Author: David Lyle JEFFREY, Professor, Baylor University, USA
James Legge, the extraordinary philologist, translator and editor of Chinese Classics, achieved a level of understanding of the poetic diction and intrinsic cultural consciousness of the Shi-jing sufficiently superior that his work continues to be foundational for contemporary scholars. By treating many of the ancient odes as, in effect, scripture, Legge was able to observe resonances of their ethos that had remained obscure to others. Unfortunately, Legge left us no ordered and explicit account of his cultural translation theory. The method of this article is to employ the philological theories of Owen Barfield as a mirror by means of which to reconstruct something of Legge’s tacit working principles. This provisional reconstruction is tested with reference to Legge’s training in the translation of Hebrew poetry which was composed about the same time as the Odes, and some comparative analysis of the poems themselves. It becomes clear that Legge evolved an approach to his work on the Shi-jing enriched by insights into the evolution of consciousness acquired during his intensive translation of poetry from Hebrew and Latin, and that he undertook his Chinese philological work with unusual cultural attunement to the ethos of ancient literatures accordingly.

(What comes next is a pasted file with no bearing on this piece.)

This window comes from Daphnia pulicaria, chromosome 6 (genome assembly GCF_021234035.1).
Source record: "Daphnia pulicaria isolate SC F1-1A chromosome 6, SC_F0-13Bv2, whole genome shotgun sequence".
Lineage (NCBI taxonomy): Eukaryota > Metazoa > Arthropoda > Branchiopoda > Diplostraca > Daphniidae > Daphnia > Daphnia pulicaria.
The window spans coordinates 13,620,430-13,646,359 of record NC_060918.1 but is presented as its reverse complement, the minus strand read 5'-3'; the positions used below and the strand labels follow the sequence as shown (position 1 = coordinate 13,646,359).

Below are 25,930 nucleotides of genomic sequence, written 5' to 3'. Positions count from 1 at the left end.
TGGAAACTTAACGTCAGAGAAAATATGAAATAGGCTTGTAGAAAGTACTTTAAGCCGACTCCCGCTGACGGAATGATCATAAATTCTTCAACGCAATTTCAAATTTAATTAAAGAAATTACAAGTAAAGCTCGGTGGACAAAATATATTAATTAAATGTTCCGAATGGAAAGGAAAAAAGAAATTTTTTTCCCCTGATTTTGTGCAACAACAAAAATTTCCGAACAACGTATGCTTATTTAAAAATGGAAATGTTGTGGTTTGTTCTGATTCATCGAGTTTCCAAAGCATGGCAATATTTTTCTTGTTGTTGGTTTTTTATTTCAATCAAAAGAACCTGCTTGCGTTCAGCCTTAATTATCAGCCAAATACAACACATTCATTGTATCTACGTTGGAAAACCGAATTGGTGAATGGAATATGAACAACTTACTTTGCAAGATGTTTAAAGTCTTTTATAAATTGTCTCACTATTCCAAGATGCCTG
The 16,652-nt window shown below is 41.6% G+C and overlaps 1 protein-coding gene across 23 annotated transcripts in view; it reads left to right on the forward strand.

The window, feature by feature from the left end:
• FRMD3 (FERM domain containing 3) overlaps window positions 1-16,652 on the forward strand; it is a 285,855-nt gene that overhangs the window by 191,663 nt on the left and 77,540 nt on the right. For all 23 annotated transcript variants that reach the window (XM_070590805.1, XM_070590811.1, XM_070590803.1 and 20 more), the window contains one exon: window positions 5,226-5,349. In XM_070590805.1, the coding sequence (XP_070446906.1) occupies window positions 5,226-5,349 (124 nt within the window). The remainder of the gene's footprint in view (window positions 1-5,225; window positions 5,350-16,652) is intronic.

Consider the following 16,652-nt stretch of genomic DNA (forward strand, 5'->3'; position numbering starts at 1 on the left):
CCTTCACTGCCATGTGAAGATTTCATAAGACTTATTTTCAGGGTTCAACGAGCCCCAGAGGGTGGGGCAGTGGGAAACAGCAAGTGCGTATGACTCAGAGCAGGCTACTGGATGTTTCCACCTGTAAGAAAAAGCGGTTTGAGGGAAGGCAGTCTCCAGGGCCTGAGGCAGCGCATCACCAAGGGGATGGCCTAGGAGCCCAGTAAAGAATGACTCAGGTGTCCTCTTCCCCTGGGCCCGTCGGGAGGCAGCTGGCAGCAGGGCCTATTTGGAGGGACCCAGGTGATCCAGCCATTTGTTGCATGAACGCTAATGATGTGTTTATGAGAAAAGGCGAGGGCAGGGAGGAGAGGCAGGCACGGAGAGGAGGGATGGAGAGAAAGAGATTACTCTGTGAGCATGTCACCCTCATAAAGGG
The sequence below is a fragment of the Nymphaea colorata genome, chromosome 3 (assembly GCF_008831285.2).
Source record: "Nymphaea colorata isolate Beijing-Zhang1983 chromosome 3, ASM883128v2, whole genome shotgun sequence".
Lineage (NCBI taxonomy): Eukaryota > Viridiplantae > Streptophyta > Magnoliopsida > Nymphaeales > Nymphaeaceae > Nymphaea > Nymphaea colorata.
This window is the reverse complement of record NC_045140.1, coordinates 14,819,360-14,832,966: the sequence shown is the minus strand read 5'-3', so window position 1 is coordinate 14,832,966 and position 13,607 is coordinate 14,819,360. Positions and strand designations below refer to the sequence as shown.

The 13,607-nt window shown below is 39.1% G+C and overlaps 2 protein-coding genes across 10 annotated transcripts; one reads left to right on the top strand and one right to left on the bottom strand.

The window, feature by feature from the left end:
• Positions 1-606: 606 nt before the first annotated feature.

Shi-jing, poetic diction, Owen Barfield, translation theory, evolution of consciousness/ meaning, the Term Question
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